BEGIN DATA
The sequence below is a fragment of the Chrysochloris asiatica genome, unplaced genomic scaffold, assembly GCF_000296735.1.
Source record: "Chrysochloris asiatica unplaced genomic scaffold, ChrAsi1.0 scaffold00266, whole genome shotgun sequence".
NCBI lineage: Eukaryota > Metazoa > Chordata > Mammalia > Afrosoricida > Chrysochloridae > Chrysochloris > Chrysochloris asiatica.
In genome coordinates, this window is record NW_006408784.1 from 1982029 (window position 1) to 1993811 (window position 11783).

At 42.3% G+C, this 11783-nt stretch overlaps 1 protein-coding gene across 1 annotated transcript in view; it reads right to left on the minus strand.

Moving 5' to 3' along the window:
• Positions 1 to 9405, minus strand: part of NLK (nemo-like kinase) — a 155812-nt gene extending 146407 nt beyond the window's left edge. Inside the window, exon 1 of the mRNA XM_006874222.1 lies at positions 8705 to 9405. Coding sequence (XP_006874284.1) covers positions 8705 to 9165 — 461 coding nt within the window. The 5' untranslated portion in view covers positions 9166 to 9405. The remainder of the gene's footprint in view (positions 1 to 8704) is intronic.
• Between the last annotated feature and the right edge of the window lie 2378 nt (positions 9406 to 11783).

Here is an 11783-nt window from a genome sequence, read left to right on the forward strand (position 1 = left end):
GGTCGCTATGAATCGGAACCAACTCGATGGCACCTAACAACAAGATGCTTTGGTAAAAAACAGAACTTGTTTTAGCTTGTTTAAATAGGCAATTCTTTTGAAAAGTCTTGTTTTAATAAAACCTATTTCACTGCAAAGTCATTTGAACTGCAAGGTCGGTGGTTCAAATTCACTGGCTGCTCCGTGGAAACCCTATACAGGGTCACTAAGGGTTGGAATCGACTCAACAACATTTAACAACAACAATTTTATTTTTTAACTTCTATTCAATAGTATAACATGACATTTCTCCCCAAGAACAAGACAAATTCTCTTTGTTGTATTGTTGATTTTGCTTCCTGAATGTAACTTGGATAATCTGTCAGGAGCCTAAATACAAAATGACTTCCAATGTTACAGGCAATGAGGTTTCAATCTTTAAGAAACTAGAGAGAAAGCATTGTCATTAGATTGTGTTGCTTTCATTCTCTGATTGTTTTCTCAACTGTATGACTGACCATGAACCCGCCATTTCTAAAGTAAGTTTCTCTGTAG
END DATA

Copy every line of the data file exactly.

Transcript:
The sequence below is a fragment of the Chrysochloris asiatica genome, unplaced genomic scaffold, assembly GCF_000296735.1.
Source record: "Chrysochloris asiatica unplaced genomic scaffold, ChrAsi1.0 scaffold00266, whole genome shotgun sequence".
NCBI lineage: Eukaryota > Metazoa > Chordata > Mammalia > Afrosoricida > Chrysochloridae > Chrysochloris > Chrysochloris asiatica.
In genome coordinates, this window is record NW_006408784.1 from 1982029 (window position 1) to 1993811 (window position 11783).

At 42.3% G+C, this 11783-nt stretch overlaps 1 protein-coding gene across 1 annotated transcript in view; it reads right to left on the minus strand.

Moving 5' to 3' along the window:
• Positions 1 to 9405, minus strand: part of NLK (nemo-like kinase) — a 155812-nt gene extending 146407 nt beyond the window's left edge. Inside the window, exon 1 of the mRNA XM_006874222.1 lies at positions 8705 to 9405. Coding sequence (XP_006874284.1) covers positions 8705 to 9165 — 461 coding nt within the window. The 5' untranslated portion in view covers positions 9166 to 9405. The remainder of the gene's footprint in view (positions 1 to 8704) is intronic.
• Between the last annotated feature and the right edge of the window lie 2378 nt (positions 9406 to 11783).

Here is an 11783-nt window from a genome sequence, read left to right on the forward strand (position 1 = left end):
GGTCGCTATGAATCGGAACCAACTCGATGGCACCTAACAACAAGATGCTTTGGTAAAAAACAGAACTTGTTTTAGCTTGTTTAAATAGGCAATTCTTTTGAAAAGTCTTGTTTTAATAAAACCTATTTCACTGCAAAGTCATTTGAACTGCAAGGTCGGTGGTTCAAATTCACTGGCTGCTCCGTGGAAACCCTATACAGGGTCACTAAGGGTTGGAATCGACTCAACAACATTTAACAACAACAATTTTATTTTTTAACTTCTATTCAATAGTATAACATGACATTTCTCCCCAAGAACAAGACAAATTCTCTTTGTTGTATTGTTGATTTTGCTTCCTGAATGTAACTTGGATAATCTGTCAGGAGCCTAAATACAAAATGACTTCCAATGTTACAGGCAATGAGGTTTCAATCTTTAAGAAACTAGAGAGAAAGCATTGTCATTAGATTGTGTTGCTTTCATTCTCTGATTGTTTTCTCAACTGTATGACTGACCATGAACCCGCCATTTCTAAAGTAAGTTTCTCTGTAG